Windows developers are used to a case-insensitive file system, which means that they might create a file called "mydata" in one place, and try to access it somewhere else as "MyData" or as "MYDATA". This of course breaks on most Unix setups because Windows is case insensitive.
Another problem is that developers on Windows are known to hardcode the directory separator character in their source code ("\") instead of using Path.DirectorySeparator and using Path.Combine for combining this paths. This is a problem because "\" is a valid file name components on Unix. This means that if an application hardcodes for example "Logs\access_log", in Unix this will not store the contents in the "Logs" directory as the file "access_log". Instead, it will store the results in a file called "Logs\access_log".
Only a few applications cope with drive letters, but they might still pose a problem as the colon is a valid filename in Unix, which means that "A:\file" is a valid filename in the current directory.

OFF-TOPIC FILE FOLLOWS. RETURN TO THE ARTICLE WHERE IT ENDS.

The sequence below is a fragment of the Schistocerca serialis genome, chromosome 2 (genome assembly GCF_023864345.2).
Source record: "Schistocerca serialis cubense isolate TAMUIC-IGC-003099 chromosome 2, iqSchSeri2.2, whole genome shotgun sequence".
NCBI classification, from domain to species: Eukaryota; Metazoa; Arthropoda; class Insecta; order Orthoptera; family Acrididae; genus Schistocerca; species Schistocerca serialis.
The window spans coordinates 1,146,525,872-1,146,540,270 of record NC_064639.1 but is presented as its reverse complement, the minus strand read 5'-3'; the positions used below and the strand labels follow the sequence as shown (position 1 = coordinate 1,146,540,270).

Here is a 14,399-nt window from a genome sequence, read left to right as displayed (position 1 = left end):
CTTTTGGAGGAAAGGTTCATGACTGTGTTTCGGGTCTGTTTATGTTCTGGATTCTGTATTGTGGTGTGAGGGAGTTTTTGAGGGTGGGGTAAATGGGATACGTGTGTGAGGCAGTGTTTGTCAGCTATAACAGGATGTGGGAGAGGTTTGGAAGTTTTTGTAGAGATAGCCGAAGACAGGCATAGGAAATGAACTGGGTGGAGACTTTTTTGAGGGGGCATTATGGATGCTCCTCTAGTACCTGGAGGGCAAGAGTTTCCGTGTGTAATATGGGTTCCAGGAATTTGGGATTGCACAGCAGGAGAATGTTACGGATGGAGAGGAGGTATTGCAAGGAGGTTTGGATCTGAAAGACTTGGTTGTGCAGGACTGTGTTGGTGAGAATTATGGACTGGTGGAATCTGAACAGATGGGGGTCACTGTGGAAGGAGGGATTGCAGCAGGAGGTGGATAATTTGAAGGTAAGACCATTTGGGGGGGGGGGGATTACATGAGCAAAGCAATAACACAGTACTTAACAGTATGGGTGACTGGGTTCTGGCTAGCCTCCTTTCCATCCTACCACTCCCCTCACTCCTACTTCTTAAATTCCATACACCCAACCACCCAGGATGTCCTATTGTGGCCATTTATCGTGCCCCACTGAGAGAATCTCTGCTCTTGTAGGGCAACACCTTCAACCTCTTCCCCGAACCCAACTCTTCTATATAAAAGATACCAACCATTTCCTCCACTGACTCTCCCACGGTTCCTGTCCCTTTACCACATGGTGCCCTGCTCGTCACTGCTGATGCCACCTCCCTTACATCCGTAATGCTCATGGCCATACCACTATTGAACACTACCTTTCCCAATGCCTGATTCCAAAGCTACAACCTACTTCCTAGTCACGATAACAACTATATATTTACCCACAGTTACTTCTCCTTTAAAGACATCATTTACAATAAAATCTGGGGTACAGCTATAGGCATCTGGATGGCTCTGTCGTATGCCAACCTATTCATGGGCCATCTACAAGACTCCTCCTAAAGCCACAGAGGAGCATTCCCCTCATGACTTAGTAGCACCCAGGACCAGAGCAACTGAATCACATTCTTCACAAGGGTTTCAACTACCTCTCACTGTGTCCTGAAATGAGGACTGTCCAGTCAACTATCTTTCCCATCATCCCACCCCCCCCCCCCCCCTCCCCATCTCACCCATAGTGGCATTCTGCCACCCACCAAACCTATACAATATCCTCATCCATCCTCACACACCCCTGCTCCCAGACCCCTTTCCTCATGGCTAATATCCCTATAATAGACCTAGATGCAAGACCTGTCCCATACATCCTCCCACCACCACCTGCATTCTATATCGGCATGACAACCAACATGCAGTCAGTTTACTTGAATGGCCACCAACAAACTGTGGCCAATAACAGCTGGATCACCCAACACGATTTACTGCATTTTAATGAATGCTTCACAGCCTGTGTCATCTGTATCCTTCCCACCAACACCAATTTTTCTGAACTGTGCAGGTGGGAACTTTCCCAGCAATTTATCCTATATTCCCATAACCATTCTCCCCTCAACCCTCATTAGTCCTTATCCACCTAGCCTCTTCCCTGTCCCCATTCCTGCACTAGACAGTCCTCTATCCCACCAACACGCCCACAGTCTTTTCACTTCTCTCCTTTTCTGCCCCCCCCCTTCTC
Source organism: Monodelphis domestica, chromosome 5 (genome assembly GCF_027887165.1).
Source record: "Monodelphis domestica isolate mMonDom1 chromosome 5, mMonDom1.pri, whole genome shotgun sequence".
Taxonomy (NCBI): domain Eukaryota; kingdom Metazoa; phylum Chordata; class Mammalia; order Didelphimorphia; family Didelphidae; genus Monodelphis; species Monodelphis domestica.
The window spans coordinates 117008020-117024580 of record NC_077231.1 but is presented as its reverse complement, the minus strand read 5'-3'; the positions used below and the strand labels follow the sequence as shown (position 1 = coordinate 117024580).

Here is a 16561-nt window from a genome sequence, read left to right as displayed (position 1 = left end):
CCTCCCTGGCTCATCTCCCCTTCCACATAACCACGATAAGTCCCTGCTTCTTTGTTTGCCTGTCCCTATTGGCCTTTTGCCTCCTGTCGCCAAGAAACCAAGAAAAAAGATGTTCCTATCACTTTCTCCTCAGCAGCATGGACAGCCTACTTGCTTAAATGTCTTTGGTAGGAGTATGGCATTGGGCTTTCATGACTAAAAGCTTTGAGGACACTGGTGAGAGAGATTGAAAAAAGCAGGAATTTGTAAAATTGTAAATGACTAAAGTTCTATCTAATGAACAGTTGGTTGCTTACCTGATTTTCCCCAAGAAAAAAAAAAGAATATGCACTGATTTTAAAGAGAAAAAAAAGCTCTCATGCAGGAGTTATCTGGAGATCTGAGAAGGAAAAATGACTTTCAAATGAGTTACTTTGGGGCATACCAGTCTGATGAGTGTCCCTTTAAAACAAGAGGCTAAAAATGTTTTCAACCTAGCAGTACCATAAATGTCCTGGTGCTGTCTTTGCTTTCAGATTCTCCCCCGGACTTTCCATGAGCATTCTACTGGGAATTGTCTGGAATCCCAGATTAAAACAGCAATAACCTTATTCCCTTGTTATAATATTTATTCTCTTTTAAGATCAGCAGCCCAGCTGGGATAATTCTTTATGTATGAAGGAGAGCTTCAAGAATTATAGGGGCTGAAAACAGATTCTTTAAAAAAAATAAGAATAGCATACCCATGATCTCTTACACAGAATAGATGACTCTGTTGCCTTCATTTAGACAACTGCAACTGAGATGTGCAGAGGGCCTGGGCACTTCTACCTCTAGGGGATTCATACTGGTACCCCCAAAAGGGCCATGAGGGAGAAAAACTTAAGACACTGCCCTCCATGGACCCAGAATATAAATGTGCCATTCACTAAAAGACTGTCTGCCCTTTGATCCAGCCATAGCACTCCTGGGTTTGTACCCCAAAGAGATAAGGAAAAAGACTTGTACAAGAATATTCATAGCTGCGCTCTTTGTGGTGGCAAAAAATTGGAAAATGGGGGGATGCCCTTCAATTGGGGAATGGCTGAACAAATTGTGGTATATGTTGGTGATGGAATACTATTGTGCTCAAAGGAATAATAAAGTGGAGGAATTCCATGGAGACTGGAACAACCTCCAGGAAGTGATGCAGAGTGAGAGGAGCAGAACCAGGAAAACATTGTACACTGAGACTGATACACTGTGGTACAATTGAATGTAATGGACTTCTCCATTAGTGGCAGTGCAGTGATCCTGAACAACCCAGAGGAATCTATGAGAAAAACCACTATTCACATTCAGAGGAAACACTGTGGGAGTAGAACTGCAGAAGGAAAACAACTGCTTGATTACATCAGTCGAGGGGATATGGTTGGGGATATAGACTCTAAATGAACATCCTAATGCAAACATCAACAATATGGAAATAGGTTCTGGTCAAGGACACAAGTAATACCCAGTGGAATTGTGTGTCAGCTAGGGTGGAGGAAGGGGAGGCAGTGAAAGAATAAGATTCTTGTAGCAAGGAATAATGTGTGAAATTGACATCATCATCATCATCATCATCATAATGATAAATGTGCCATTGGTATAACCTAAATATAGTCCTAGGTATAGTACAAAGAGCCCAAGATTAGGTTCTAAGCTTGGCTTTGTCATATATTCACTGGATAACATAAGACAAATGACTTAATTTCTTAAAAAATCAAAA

Although .NET provides the tools to write code that is portable, in practice, they do not use these features (the exception is Path.Combine, which some people use, as it is genuinely useful on its own).
The Usual Solution
When moving applications from Windows to Linux, it is always necessary to run the application, run its test suite, and validate that the application works as intended. With the path problems described above, the process above included a number of iterations to fix the assumptions made by programmers about the file system.
This process could be time consuming, because identifying where the mistakes were made could take some time, the program might fail with FileNotFound exceptions (when referencing files that were not there), data would show up empty (listing contents of a directory that had nothing, as all the data went elsewhere) but it was doable.